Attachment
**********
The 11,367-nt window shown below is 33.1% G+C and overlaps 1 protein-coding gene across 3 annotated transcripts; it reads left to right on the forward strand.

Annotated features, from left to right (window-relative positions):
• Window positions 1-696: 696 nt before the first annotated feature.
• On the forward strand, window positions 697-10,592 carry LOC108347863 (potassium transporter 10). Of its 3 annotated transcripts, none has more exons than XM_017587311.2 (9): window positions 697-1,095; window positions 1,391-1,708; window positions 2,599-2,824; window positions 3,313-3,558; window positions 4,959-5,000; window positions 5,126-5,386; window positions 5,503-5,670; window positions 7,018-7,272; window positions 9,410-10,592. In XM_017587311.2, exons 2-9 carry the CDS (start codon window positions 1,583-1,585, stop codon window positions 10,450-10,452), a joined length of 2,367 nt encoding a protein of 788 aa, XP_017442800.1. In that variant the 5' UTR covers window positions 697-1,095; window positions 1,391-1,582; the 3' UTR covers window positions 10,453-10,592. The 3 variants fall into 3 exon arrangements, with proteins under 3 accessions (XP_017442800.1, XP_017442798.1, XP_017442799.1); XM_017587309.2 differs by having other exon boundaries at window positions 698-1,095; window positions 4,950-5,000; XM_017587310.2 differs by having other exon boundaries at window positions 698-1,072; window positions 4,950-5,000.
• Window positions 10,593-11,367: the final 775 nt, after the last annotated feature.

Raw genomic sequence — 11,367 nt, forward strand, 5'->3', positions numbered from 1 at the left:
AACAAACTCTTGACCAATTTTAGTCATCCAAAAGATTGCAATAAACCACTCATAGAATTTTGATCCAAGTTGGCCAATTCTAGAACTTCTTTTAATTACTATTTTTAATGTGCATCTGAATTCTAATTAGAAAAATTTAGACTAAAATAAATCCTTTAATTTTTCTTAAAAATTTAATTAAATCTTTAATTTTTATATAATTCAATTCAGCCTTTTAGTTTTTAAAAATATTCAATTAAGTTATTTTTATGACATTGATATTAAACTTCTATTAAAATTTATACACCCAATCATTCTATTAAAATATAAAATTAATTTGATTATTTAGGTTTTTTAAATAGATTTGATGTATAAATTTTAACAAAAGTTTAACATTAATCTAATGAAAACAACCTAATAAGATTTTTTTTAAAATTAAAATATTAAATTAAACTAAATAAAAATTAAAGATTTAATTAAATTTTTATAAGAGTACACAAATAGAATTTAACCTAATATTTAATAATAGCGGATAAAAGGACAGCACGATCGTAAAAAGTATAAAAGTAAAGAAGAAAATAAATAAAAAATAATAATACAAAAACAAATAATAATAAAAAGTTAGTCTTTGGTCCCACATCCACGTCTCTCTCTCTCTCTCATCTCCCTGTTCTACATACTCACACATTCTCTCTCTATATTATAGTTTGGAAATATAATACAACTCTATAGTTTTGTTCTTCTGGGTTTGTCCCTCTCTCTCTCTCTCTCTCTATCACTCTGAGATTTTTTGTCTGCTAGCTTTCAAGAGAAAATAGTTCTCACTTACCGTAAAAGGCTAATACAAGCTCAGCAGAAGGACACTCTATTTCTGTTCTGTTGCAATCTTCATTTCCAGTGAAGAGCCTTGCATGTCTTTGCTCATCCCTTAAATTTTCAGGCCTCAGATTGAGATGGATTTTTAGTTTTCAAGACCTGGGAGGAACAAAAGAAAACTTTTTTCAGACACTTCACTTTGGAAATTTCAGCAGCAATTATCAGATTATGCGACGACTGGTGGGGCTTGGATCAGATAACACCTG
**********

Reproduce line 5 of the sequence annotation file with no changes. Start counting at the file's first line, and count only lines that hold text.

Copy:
• Window positions 10,593-11,367: the final 775 nt, after the last annotated feature.